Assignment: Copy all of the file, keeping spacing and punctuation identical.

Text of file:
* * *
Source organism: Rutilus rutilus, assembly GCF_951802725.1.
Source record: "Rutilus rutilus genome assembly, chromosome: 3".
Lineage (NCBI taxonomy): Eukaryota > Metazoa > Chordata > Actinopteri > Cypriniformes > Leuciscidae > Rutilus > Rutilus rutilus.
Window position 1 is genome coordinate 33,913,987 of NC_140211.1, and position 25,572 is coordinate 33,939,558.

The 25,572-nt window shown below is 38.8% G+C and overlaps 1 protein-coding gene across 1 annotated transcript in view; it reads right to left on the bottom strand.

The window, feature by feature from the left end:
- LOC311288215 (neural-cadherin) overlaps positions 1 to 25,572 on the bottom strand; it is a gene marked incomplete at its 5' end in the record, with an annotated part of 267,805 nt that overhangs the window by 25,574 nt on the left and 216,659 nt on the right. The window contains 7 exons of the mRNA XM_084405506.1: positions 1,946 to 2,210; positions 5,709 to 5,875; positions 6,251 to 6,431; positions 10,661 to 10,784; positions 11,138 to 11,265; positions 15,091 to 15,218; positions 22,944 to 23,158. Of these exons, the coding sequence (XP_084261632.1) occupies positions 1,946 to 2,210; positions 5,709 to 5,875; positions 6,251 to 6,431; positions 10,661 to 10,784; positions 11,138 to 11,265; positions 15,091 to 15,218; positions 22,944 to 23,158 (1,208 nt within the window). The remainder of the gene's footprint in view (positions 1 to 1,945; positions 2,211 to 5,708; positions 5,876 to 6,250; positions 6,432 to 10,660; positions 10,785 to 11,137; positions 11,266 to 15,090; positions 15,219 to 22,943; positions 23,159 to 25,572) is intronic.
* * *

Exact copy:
Source organism: Rutilus rutilus, assembly GCF_951802725.1.
Source record: "Rutilus rutilus genome assembly, chromosome: 3".
Lineage (NCBI taxonomy): Eukaryota > Metazoa > Chordata > Actinopteri > Cypriniformes > Leuciscidae > Rutilus > Rutilus rutilus.
Window position 1 is genome coordinate 33,913,987 of NC_140211.1, and position 25,572 is coordinate 33,939,558.

The 25,572-nt window shown below is 38.8% G+C and overlaps 1 protein-coding gene across 1 annotated transcript in view; it reads right to left on the bottom strand.

The window, feature by feature from the left end:
- LOC311288215 (neural-cadherin) overlaps positions 1 to 25,572 on the bottom strand; it is a gene marked incomplete at its 5' end in the record, with an annotated part of 267,805 nt that overhangs the window by 25,574 nt on the left and 216,659 nt on the right. The window contains 7 exons of the mRNA XM_084405506.1: positions 1,946 to 2,210; positions 5,709 to 5,875; positions 6,251 to 6,431; positions 10,661 to 10,784; positions 11,138 to 11,265; positions 15,091 to 15,218; positions 22,944 to 23,158. Of these exons, the coding sequence (XP_084261632.1) occupies positions 1,946 to 2,210; positions 5,709 to 5,875; positions 6,251 to 6,431; positions 10,661 to 10,784; positions 11,138 to 11,265; positions 15,091 to 15,218; positions 22,944 to 23,158 (1,208 nt within the window). The remainder of the gene's footprint in view (positions 1 to 1,945; positions 2,211 to 5,708; positions 5,876 to 6,250; positions 6,432 to 10,660; positions 10,785 to 11,137; positions 11,266 to 15,090; positions 15,219 to 22,943; positions 23,159 to 25,572) is intronic.